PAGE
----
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Trade Compliance Flash: Price Cap Coalition Zeroes in on Key Sanctions Evasion Methods

International Alert

On February 1, 2024, a coalition comprising of the Group of 7 (G7) and Australia that collectively imposed a price cap (the Price Cap Coalition) on Russian-origin crude oil (oil price cap or OPC) in December 2022 – issued a "Compliance and Enforcement Alert" (the Alert). The Alert outlines six "key OPC evasion methods" and provides recommendations for industry stakeholders to better identify them. 

The Coalition's focus on evasion and reporting underscores the high-risk nature of the maritime shipping industry, given the manifold ways in which actors have evaded sanctions such as the OPC. The evasion methods covered by the Alert will not be a surprise to those who have been monitoring recent U.S. government guidance for the industry. Such tactics include:

  1. Falsifying documentation, particularly OPC attestations, to disguise the true price of Russian oil products or obscure information about a vessel
  2. Using opaque shipping and other costs to obfuscate the actual price of Russian oil products (e.g., bundling shipping, freight, customs, and insurance costs)
  3. Using third-country supply chain intermediaries and complex corporate structures to evade detection as an owner or trader of Russian oil products that are not in compliance with the OPC
  4. Engaging in deceptive flagging activities, including using deregistered flags and changing flags on multiple occasions (i.e., "flag hopping")
  5. Relying on a "shadow" or "dark" fleet to trade products sold above the OPC, often involving using older vessels that are anonymously owned or have opaque ownership structures
  6. Making untraceable and irregular voyages or engaging in automatic identification system (AIS) manipulation, spoofing, and ship-to-ship transfers without any rational or legitimate explanation


  • While the Alert's focus is the enforcement of and compliance with the OPC, given the increased sanctions enforcement actions by the U.S. government involving the maritime sector, the sanctions evasion typologies in the Alert can be understood to apply broadly. A day after the Alert was published, the U.S. Department of Justice (DOJ) announced the unsealing of three criminal cases brought in connection with illicit shipments of Iranian oil, citing many of the same evasion tactics highlighted in the Alert.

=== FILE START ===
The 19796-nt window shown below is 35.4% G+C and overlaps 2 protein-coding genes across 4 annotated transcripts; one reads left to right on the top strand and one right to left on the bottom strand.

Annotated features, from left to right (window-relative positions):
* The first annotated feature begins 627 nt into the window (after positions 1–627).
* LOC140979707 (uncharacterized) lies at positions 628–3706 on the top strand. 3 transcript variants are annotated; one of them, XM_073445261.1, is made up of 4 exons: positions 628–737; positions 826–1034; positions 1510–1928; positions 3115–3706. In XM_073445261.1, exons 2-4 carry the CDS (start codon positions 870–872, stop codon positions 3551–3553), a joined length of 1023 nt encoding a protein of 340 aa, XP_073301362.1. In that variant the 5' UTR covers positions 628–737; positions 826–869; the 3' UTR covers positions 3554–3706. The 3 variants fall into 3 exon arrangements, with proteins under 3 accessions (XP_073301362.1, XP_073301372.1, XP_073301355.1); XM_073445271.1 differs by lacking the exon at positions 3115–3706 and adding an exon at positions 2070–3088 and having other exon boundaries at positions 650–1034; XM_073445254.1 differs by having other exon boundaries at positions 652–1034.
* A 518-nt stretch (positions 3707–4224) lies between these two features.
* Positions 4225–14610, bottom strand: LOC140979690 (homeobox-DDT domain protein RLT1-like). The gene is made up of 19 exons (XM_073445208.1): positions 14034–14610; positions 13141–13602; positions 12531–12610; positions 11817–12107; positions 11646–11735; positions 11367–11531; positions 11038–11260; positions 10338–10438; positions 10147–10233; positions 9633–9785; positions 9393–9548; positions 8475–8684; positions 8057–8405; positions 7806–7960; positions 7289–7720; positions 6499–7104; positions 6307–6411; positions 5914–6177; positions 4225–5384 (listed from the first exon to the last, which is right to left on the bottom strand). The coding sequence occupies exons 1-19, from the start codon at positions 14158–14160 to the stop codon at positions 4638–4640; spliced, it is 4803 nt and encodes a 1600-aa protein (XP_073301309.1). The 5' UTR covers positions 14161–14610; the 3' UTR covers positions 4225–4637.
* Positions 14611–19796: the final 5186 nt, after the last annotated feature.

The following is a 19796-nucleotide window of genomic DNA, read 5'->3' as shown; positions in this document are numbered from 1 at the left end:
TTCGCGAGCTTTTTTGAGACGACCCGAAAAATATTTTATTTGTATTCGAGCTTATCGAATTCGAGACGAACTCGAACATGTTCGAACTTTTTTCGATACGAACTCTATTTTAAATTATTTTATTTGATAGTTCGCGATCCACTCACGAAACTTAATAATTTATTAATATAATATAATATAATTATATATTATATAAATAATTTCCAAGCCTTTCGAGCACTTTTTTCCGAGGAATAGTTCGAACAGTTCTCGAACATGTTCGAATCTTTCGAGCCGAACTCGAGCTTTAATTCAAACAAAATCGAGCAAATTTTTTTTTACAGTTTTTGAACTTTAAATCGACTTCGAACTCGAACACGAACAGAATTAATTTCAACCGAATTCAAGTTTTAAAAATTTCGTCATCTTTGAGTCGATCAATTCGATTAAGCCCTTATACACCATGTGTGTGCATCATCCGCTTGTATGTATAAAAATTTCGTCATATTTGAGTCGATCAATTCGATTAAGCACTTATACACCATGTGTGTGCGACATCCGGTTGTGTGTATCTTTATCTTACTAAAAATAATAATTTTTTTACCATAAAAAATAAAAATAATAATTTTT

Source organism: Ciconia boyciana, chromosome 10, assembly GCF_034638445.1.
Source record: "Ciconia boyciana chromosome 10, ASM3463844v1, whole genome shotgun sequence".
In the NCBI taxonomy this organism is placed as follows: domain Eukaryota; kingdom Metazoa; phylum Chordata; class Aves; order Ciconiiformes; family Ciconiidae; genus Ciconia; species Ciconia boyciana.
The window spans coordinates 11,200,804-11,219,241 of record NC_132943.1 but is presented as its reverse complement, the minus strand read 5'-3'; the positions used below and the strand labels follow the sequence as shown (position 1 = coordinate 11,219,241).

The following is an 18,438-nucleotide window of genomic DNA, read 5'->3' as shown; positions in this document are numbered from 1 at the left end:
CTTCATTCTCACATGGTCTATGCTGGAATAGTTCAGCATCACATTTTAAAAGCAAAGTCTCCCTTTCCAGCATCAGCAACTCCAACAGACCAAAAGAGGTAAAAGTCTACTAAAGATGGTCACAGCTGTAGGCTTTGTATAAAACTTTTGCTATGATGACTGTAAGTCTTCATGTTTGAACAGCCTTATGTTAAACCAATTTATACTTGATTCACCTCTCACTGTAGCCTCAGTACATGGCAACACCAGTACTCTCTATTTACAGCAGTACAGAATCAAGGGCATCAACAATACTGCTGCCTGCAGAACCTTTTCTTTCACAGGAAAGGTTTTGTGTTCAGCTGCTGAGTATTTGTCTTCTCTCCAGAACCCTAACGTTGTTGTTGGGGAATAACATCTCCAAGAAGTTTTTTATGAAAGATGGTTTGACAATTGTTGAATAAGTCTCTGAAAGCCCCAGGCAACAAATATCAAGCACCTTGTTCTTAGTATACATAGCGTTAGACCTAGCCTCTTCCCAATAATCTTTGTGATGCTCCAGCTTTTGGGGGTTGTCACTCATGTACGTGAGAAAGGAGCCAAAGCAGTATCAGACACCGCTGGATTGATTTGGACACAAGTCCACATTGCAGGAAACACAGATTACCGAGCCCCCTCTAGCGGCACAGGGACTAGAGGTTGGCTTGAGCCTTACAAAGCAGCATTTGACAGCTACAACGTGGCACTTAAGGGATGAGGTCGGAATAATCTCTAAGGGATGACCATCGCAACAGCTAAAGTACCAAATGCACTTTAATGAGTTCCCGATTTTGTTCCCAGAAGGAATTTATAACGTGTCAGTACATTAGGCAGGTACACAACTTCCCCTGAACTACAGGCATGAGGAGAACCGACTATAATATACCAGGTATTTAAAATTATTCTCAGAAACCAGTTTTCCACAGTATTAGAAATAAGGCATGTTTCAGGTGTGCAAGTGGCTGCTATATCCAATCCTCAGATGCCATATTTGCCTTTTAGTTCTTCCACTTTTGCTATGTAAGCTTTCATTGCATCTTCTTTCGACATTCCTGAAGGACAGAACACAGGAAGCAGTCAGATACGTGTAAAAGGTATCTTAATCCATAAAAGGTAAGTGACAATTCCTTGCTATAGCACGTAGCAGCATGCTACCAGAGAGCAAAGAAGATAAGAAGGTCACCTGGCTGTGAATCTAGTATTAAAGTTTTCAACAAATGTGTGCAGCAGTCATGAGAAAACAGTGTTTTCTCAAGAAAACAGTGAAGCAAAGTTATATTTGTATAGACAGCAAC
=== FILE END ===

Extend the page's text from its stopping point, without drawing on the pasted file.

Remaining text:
• Like the evasion methods themselves, the recommendations in the Alert will likely be familiar to industry stakeholders. They center on the importance of enhanced compliance protocols, Know-Your-Customer (KYC) procedures, and using vessel tracking tools. Most notably, the Coalition emphasizes merging rigorous compliance programs with broader market knowledge and industry resources. For instance, it recommends that industry stakeholders take extra care in their due diligence of customers and counterparties when market assessments suggest that Russian-origin oil likely exceeds the price cap. Additionally, the Alert references industry resources including the International Chamber of Shipping's (ICS) Flag State Performance Table and the International Convention for the Safety of Life at Sea (SOLAS) as important resources for identifying potential issues with flagging and irregular voyages. 
  • The Alert highlights the significance of a "shadow" fleet in facilitating breaches of the OPC, stating that "[t]here is ample evidence that Russia has utilised these vessels to transport its oil and oil products…[and] these vessels have given Russia an outlet for its oil exports and a means to circumvent sanctions in a more unfettered way…" The shadow fleet poses particular problems for the industry as shadow vessels often have access to legitimate maritime and insurance services. The Coalition and other government agencies, including the Department of the Treasury's Office of Foreign Assets Control (OFAC), are paying increased attention to the shadow fleet and encouraging stakeholders to monitor and investigate AIS manipulation through a client's lifecycle. In the meantime, companies should not solely rely on a customer's demonstration of reputable insurance and classification certificates as a proxy for sanctions compliance.
  • The inclusion of contact information for the purpose of reporting suspected breaches of the OPC is another indication that sanctions enforcement agencies in the U.S. and elsewhere are focused on raising compliance expectations for the maritime shipping industry. 

For more information, please contact:

Timothy P. O'Toole,, 202-626-5552

Laura Deegan,, 202-626-5942

Caroline J. Watson,, 202-626-6083

Manuel Levitt,, 202-626-5921

Rebecca Tweedie, 202-626-1487

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